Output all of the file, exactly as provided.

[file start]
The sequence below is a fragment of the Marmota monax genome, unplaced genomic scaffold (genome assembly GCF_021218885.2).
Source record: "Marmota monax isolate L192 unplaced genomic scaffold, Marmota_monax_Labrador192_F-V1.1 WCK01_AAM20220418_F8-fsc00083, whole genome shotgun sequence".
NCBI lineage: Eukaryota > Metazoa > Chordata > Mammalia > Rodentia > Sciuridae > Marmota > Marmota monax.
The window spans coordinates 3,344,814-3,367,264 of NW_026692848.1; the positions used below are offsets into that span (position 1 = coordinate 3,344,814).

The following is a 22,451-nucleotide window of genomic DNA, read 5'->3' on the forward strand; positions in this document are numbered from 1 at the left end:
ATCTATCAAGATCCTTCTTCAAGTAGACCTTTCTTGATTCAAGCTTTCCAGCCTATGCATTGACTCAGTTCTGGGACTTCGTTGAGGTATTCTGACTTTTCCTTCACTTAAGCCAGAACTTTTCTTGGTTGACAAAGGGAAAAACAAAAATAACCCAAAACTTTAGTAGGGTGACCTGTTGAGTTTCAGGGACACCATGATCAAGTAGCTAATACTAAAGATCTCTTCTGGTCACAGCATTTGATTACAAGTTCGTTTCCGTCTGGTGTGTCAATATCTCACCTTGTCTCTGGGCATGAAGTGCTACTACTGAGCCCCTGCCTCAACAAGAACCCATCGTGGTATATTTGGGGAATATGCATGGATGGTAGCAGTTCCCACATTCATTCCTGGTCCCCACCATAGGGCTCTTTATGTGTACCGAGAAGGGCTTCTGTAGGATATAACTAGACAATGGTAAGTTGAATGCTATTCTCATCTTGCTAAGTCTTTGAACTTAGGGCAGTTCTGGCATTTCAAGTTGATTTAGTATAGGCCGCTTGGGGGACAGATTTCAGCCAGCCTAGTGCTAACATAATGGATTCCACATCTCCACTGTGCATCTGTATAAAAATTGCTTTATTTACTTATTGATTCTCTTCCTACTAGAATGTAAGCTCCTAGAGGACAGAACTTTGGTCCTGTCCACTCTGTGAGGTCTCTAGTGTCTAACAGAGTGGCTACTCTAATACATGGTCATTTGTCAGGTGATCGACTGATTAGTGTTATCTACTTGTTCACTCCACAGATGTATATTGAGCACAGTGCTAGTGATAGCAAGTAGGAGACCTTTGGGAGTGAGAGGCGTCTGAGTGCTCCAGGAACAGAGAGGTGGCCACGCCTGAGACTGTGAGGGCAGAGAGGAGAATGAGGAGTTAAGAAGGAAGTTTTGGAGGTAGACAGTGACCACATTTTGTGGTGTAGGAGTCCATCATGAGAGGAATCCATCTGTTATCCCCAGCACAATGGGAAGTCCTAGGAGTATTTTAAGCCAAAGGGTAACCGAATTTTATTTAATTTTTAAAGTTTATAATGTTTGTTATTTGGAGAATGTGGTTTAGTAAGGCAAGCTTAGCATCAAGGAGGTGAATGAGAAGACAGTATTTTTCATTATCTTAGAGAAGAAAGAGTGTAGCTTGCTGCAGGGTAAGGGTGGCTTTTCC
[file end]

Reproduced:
The sequence below is a fragment of the Marmota monax genome, unplaced genomic scaffold (genome assembly GCF_021218885.2).
Source record: "Marmota monax isolate L192 unplaced genomic scaffold, Marmota_monax_Labrador192_F-V1.1 WCK01_AAM20220418_F8-fsc00083, whole genome shotgun sequence".
NCBI lineage: Eukaryota > Metazoa > Chordata > Mammalia > Rodentia > Sciuridae > Marmota > Marmota monax.
The window spans coordinates 3,344,814-3,367,264 of NW_026692848.1; the positions used below are offsets into that span (position 1 = coordinate 3,344,814).

The following is a 22,451-nucleotide window of genomic DNA, read 5'->3' on the forward strand; positions in this document are numbered from 1 at the left end:
ATCTATCAAGATCCTTCTTCAAGTAGACCTTTCTTGATTCAAGCTTTCCAGCCTATGCATTGACTCAGTTCTGGGACTTCGTTGAGGTATTCTGACTTTTCCTTCACTTAAGCCAGAACTTTTCTTGGTTGACAAAGGGAAAAACAAAAATAACCCAAAACTTTAGTAGGGTGACCTGTTGAGTTTCAGGGACACCATGATCAAGTAGCTAATACTAAAGATCTCTTCTGGTCACAGCATTTGATTACAAGTTCGTTTCCGTCTGGTGTGTCAATATCTCACCTTGTCTCTGGGCATGAAGTGCTACTACTGAGCCCCTGCCTCAACAAGAACCCATCGTGGTATATTTGGGGAATATGCATGGATGGTAGCAGTTCCCACATTCATTCCTGGTCCCCACCATAGGGCTCTTTATGTGTACCGAGAAGGGCTTCTGTAGGATATAACTAGACAATGGTAAGTTGAATGCTATTCTCATCTTGCTAAGTCTTTGAACTTAGGGCAGTTCTGGCATTTCAAGTTGATTTAGTATAGGCCGCTTGGGGGACAGATTTCAGCCAGCCTAGTGCTAACATAATGGATTCCACATCTCCACTGTGCATCTGTATAAAAATTGCTTTATTTACTTATTGATTCTCTTCCTACTAGAATGTAAGCTCCTAGAGGACAGAACTTTGGTCCTGTCCACTCTGTGAGGTCTCTAGTGTCTAACAGAGTGGCTACTCTAATACATGGTCATTTGTCAGGTGATCGACTGATTAGTGTTATCTACTTGTTCACTCCACAGATGTATATTGAGCACAGTGCTAGTGATAGCAAGTAGGAGACCTTTGGGAGTGAGAGGCGTCTGAGTGCTCCAGGAACAGAGAGGTGGCCACGCCTGAGACTGTGAGGGCAGAGAGGAGAATGAGGAGTTAAGAAGGAAGTTTTGGAGGTAGACAGTGACCACATTTTGTGGTGTAGGAGTCCATCATGAGAGGAATCCATCTGTTATCCCCAGCACAATGGGAAGTCCTAGGAGTATTTTAAGCCAAAGGGTAACCGAATTTTATTTAATTTTTAAAGTTTATAATGTTTGTTATTTGGAGAATGTGGTTTAGTAAGGCAAGCTTAGCATCAAGGAGGTGAATGAGAAGACAGTATTTTTCATTATCTTAGAGAAGAAAGAGTGTAGCTTGCTGCAGGGTAAGGGTGGCTTTTCC